Massage is one of the oldest and longest running forms of physical therapy in the world - harking back at least 4000 years – and is now an increasingly popular way of treating a wide range of conditions and ailments, such as sore muscles, back strains and bodily injuries. Many countries around the world (e.g., India, Egypt, Turkey, and Greece) have their own legacy of massage, each with their own unique style and philosophy. However, Japanese massage therapies are the most popular schools of massage currently being practiced around the world, and for good reason: these modalities have a great track record in providing the relief and relaxation demanded by millions around the world, and is a serious professional avenue for increasing numbers of healers in the both the East and West.
It's difficult to discuss Japanese massage without discussing Chinese massage. The active exchange of knowledge helped both cultures massage grow together. At least in the Chinese context, massage has been used as a method of treatment for a wide range of conditions and relaxation for at least 2000 years, perhaps more. Many of the different types of Asian massage (e.g., Shiatsu and Reflexology) stem from earlier techniques taught and practiced throughout China, but have evolved along different paths throughout the centuries. As with all types of massage, most Chinese and japanese massages consist of manipulating bodily tissue and the musculature system to achieve positive health benefits, and overall relaxation.
According to the basic philosophy that underpins most of the different forms of Japanese massage (namely, Reflexology and Shiatsu), the body has it’s own life force, or Qi (pronounced “chi” or “key”) which can sometimes become out of balance. This, according to philosophy, is the cause for many ailments and conditions (as well as general pain) found in the human body. As such, Asian massage seeks to balance and restore the body’s Qi for optimal functioning through gentle – and sometimes – strenuous physical manipulation, using a combination of hands, fingers and the occasional foot and elbow.
Currently, there are many styles of massage in practice today: for example, Ayurvedic, Qigong and Thai. Each has their own unique treatment philosophy, and method and legions of dedicated adherents. However, by far, two of the most popular forms of Asian massage today are Shiatsu and Reflexology. Both Japanese modalities can provide the therapeutic relief and relaxation needed to restore the body to optimum levels of health and well-being.
Shiatsu is a traditional Japanese style of massage that consists of applying finger and palm pressure to the body’s musculature system – as well as stretches and other massage techniques – to promote healing, blood circulation and general well-being. Sometimes the practitioner’s knees, elbows and feet are also used during the treatment session. Shiatsu works on the principle of energy meridians, and embraces the concept of Yin and Yang. Being a “hands-on” form of therapy, Shiatsu can help patients with a wide range of health conditions, from specific ailments like arthritis and fibromyalgia, to muscle and joint pain. It can also be used as an effective form of bodily maintenance and help reduce stress, aid in relaxation, and help patients get a good night’s sleep. Whether or not the particular philosophy is subscribed to, strong research has proven time and time again that Shiatsu is an effective form of treatment and relaxation for millions around the world.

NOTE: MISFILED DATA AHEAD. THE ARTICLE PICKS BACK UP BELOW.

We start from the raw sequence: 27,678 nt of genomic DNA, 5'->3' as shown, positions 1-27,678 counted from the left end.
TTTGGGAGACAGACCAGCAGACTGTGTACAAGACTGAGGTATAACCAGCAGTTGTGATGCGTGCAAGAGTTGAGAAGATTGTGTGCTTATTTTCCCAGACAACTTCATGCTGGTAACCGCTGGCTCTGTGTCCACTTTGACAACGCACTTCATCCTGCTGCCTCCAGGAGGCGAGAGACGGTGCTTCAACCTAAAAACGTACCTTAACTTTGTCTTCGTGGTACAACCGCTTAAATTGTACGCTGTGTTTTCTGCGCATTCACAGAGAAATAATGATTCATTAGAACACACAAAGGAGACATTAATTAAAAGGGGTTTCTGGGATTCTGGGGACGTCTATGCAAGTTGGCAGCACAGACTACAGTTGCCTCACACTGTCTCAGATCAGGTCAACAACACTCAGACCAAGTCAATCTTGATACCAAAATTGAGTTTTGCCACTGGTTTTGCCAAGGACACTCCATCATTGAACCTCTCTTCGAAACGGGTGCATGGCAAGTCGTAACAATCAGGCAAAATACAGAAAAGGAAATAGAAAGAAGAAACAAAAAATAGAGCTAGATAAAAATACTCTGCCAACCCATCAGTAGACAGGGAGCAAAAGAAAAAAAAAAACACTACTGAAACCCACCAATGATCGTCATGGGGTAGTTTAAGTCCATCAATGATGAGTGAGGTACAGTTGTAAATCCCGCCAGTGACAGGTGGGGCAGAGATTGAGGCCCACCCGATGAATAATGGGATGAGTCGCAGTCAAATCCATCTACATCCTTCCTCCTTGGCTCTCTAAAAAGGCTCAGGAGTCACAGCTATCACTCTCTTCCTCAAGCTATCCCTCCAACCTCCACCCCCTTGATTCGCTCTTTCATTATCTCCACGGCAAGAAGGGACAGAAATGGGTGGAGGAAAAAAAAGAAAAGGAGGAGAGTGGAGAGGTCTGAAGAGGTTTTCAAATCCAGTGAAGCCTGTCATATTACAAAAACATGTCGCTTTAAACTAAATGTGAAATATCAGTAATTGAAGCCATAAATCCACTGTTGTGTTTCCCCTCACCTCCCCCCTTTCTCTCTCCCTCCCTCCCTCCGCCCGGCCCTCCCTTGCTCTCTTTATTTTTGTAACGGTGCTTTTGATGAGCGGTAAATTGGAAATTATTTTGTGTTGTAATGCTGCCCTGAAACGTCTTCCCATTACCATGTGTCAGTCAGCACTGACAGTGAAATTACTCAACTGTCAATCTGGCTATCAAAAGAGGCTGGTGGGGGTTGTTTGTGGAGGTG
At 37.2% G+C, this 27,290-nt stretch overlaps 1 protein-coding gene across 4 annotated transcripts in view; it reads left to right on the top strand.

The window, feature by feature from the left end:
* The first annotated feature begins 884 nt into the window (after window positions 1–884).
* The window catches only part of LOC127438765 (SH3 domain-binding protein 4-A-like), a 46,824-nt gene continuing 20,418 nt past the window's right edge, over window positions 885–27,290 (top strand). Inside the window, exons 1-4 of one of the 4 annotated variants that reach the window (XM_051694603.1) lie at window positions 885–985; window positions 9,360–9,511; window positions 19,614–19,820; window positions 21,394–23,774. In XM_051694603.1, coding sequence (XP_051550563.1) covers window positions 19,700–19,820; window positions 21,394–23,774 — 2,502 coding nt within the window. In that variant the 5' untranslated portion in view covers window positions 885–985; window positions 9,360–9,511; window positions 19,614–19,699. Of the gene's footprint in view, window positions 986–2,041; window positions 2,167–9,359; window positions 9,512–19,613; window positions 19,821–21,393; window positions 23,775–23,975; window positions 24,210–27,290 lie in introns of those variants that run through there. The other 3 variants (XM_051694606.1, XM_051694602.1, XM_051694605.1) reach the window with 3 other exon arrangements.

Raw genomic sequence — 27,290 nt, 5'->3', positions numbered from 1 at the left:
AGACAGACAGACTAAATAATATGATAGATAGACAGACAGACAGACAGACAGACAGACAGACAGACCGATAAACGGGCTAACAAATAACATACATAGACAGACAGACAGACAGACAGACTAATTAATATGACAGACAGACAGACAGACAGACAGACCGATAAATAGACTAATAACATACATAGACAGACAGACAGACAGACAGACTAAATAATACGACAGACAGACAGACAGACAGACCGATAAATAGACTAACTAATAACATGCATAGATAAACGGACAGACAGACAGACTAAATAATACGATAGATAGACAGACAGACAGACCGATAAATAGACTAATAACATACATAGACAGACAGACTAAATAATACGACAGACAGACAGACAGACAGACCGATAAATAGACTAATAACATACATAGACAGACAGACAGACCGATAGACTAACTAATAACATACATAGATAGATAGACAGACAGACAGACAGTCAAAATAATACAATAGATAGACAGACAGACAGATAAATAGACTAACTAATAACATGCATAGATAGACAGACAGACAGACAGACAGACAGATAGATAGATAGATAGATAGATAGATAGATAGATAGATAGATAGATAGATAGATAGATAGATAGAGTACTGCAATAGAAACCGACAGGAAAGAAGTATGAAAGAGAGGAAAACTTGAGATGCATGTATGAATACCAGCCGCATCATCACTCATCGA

Reflexology is a natural healing approach that can relieve bodily tension and pain, improve circulation, and promote general healthy functioning throughout the human body. It’s a popular form of alternative therapy in much of the world (in Denmark alone, 21.4 per cent of the Danish population had used reflexology at least once in their life according to a national survey in 2005) and its popularity is only set to grow in the coming years. Growing research has shown that this form of Asian massage to be effective in treating various health conditions, including Cancer and Diabetes Type II.
This style of massage focuses on applying localised pressure to the feet, hands or ears using the practitioner’s fingers, thumbs and hands to bring about general well being and pain relief to different parts of the body. Oil is sometimes used to aid in these efforts, but in general, pressure is applied dry. The basic philosophy behind this form of Asian massage is that different zones on the foot, hands and ears correspond to different parts of the human body, and that pressure applied to these zones can effect corresponding change(s) in the different glands, organs and areas of the body. Reflexologists work with the body’s energy field, or Qi to bring about this positive change.